Gail Ann Russell was a 30-year old mother of two young boys living on Oakley Avenue in Hudson, Pasco County, Florida, in 1995. She worked as a clerk at a local Circle K convenience store. Gail was in a long-term relationship with the father of her two children, Larry Podolski. Larry was the same age as Gail and worked as a cook at Red Lobster, as well as doing landscaping work on the side.
Larry and Gail had a volatile relationship. Gail’s family reported that they had never seen signs of abuse, but knew Gail was not happy in the relationship and did not want to marry Larry. Larry claimed their relationship was good and the two planned on marrying in February of the following year.
Prior to Gail’s disappearance, Pasco County Sheriff Department Deputies were called to a reported disturbance at a Taco Bell on the corner of US Hwy 19 and State Road 52. Upon arrival they found Gail bleeding from scrapes to her knees and elbows. Gail told deputies that Larry became angry at her and smashed the windshield of their truck. When she tried to stop him, he pushed her down, resulting in the scrapes. Larry was arrested for domestic violence, but maintained his innocence. He was adamant that Gail had made the story up.
The following day, Gail recanted her story, telling the State Attorney’s Office that she had made the whole thing up. Charges against Larry were dropped. However, two weeks later, charges were brought against Gail for filing a false police report. Gail was subsequently arrested. Around this time, Gail made several comments to family members that made them concerned for her safety in the relationship.
On Sunday, September 3, 1995, Larry and Gail worked a couple of jobs for the tree trimming business, starting around 1:00pm. Their two boys, Joey (4 years old) and Brian (2 years old), were at a babysitters house. The times of the evenings activities have changed with Larry’s recounts over the years. The following timeline is what was initially provided to the Pasco Sheriff’s Deputies and the media following Gail’s disappearance.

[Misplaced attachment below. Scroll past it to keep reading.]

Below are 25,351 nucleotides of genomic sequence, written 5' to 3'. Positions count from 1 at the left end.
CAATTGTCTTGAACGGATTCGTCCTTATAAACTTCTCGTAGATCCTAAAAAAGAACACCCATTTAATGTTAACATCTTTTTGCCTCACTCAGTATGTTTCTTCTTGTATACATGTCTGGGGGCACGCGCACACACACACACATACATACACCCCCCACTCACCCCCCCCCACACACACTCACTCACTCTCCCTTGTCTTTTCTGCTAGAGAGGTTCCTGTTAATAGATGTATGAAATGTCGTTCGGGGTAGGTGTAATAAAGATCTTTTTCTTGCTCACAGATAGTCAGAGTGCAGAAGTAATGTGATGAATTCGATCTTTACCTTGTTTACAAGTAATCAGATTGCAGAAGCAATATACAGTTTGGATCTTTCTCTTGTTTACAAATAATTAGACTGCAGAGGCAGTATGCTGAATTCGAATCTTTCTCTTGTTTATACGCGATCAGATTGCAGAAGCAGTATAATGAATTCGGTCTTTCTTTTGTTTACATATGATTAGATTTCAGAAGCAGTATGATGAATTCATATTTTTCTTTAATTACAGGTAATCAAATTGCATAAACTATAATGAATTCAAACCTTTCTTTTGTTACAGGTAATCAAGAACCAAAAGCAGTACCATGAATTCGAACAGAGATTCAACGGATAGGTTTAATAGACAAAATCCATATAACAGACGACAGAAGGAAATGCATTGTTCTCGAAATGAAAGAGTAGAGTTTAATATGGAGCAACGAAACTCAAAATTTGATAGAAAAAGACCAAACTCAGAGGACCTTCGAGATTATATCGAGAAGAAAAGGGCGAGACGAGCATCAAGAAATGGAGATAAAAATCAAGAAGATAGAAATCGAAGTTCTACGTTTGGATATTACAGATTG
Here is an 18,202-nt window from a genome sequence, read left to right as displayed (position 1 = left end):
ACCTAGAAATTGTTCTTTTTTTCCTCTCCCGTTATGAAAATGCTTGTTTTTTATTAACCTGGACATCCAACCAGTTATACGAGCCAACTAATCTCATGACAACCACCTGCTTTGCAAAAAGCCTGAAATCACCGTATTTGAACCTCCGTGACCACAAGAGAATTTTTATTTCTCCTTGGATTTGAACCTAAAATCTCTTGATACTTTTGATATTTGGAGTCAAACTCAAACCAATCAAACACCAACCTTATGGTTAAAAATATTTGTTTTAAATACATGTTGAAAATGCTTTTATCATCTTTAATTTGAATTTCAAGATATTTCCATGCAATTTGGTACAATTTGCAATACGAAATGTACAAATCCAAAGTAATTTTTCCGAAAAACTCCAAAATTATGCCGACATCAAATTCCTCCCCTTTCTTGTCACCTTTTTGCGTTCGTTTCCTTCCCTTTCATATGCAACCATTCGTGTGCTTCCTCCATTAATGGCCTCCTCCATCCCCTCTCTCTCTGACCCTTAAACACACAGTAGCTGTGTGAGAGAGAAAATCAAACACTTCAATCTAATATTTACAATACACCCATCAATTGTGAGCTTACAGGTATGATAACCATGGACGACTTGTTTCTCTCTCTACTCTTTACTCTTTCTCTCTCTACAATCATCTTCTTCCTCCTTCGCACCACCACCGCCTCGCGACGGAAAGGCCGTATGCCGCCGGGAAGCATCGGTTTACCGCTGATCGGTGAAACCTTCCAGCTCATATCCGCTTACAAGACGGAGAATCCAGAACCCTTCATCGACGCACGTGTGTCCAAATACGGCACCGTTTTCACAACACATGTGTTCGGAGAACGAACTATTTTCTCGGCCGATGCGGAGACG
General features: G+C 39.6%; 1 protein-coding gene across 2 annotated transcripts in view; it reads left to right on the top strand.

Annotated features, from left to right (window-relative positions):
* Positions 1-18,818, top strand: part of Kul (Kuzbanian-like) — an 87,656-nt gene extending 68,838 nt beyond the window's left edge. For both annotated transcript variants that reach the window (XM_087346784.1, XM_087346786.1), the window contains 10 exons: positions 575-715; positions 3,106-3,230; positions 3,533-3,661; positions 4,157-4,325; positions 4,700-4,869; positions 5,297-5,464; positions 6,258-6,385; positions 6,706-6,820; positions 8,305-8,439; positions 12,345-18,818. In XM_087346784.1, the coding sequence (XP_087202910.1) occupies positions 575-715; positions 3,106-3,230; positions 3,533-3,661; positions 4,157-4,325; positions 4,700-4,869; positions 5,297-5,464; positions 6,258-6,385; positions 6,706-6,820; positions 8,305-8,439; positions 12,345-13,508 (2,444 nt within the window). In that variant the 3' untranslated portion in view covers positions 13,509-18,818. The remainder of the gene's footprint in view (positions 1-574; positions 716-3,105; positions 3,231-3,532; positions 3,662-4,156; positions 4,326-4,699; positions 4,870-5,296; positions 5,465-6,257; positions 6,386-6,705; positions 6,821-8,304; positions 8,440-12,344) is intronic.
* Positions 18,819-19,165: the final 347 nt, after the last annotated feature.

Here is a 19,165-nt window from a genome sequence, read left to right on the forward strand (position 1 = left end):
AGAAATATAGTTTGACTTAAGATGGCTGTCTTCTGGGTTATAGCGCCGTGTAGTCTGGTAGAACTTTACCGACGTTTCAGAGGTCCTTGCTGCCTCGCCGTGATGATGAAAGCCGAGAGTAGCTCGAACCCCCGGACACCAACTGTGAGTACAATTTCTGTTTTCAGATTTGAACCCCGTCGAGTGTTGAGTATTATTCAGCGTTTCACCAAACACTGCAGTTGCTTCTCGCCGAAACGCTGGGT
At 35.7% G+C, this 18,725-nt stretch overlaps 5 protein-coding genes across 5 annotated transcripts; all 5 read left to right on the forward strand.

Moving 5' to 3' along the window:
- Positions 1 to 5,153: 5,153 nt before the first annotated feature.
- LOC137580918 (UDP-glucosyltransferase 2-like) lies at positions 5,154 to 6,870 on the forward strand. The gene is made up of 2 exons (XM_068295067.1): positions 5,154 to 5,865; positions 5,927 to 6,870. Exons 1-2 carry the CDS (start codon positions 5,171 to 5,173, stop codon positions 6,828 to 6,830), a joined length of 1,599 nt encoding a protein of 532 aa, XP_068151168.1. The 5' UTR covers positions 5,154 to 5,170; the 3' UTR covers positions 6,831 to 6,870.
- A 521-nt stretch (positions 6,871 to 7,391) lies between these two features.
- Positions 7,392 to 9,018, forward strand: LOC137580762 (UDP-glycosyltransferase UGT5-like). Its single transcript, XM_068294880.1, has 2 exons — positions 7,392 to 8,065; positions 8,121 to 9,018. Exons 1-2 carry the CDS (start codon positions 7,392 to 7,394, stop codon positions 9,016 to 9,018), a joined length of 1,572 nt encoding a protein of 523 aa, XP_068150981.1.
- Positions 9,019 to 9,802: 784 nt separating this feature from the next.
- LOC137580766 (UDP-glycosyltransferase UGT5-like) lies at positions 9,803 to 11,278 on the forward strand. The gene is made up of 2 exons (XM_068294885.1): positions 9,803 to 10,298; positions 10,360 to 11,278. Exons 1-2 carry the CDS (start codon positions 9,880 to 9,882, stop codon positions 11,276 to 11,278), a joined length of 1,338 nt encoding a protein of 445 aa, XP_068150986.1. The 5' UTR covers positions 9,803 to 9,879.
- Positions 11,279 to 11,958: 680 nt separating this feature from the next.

Around 10:00pm on September 3rd, Larry and Gail finished their work and went to a local dive bar Bobkatz for a few drinks. They left the bar sometime later, picked up their boys from the babysitter, and were home by 12:30am. Once home, they went straight to bed.
At about 1:00am, Larry reported hearing a knock (some accounts say at the front door of their mobile home, others say on the bedroom window). Gail got up to investigate and he went back to sleep. When Larry awoke the next morning, Gail was gone. Larry reported that he called to Pasco County Sheriff’s Office to report Gail missing around 1:00pm on September 4th, and was told that he had to wait 48 hours before filing a missing persons report. PCSO has no record of this call and did not have any such policy at that time.
Larry ultimately did not report Gail missing until 67 hours after her disappearance. After the initial report, PCSO investigators described Larry as “uncooperative.” Investigators initially believed Gail may have chosen to leave. After interviewing more than 40 friends and family, investigators changed their theory and began to suspect Larry was involved in her disappearance.